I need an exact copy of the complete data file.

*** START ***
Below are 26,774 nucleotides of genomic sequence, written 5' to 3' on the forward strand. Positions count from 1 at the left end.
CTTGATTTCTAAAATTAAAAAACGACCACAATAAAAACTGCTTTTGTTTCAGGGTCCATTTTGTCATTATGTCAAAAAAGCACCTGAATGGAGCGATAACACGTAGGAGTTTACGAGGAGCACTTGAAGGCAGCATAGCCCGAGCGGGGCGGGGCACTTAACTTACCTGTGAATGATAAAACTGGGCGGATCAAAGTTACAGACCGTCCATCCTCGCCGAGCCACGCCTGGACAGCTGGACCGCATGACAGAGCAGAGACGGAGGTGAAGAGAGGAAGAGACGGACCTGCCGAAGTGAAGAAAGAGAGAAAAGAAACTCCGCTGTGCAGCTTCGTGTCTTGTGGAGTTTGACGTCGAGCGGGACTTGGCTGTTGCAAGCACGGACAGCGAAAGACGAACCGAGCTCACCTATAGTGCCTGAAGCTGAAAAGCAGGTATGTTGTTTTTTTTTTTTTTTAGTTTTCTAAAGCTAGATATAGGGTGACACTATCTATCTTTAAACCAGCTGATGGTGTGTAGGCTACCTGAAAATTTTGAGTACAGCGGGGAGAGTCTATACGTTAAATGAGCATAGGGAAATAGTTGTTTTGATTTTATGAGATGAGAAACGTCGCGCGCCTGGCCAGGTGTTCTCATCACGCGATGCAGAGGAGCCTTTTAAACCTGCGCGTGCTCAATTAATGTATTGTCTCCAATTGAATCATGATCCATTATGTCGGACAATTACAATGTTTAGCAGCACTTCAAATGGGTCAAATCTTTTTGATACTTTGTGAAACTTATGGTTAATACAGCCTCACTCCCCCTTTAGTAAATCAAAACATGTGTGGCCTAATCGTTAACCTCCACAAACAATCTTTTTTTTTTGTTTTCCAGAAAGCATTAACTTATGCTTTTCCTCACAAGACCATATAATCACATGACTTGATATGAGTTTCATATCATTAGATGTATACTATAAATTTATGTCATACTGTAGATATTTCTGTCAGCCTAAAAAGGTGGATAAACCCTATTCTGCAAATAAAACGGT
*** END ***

Below are 26,774 nucleotides of genomic sequence, written 5' to 3' on the forward strand. Positions count from 1 at the left end.
CTTGATTTCTAAAATTAAAAAACGACCACAATAAAAACTGCTTTTGTTTCAGGGTCCATTTTGTCATTATGTCAAAAAAGCACCTGAATGGAGCGATAACACGTAGGAGTTTACGAGGAGCACTTGAAGGCAGCATAGCCCGAGCGGGGCGGGGCACTTAACTTACCTGTGAATGATAAAACTGGGCGGATCAAAGTTACAGACCGTCCATCCTCGCCGAGCCACGCCTGGACAGCTGGACCGCATGACAGAGCAGAGACGGAGGTGAAGAGAGGAAGAGACGGACCTGCCGAAGTGAAGAAAGAGAGAAAAGAAACTCCGCTGTGCAGCTTCGTGTCTTGTGGAGTTTGACGTCGAGCGGGACTTGGCTGTTGCAAGCACGGACAGCGAAAGACGAACCGAGCTCACCTATAGTGCCTGAAGCTGAAAAGCAGGTATGTTGTTTTTTTTTTTTTTTAGTTTTCTAAAGCTAGATATAGGGTGACACTATCTATCTTTAAACCAGCTGATGGTGTGTAGGCTACCTGAAAATTTTGAGTACAGCGGGGAGAGTCTATACGTTAAATGAGCATAGGGAAATAGTTGTTTTGATTTTATGAGATGAGAAACGTCGCGCGCCTGGCCAGGTGTTCTCATCACGCGATGCAGAGGAGCCTTTTAAACCTGCGCGTGCTCAATTAATGTATTGTCTCCAATTGAATCATGATCCATTATGTCGGACAATTACAATGTTTAGCAGCACTTCAAATGGGTCAAATCTTTTTGATACTTTGTGAAACTTATGGTTAATACAGCCTCACTCCCCCTTTAGTAAATCAAAACATGTGTGGCCTAATCGTTAACCTCCACAAACAATCTTTTTTTTTTGTTTTCCAGAAAGCATTAACTTATGCTTTTCCTCACAAGACCATATAATCACATGACTTGATATGAGTTTCATATCATTAGATGTATACTATAAATTTATGTCATACTGTAGATATTTCTGTCAGCCTAAAAAGGTGGATAAACCCTATTCTGCAAATAAAACGGT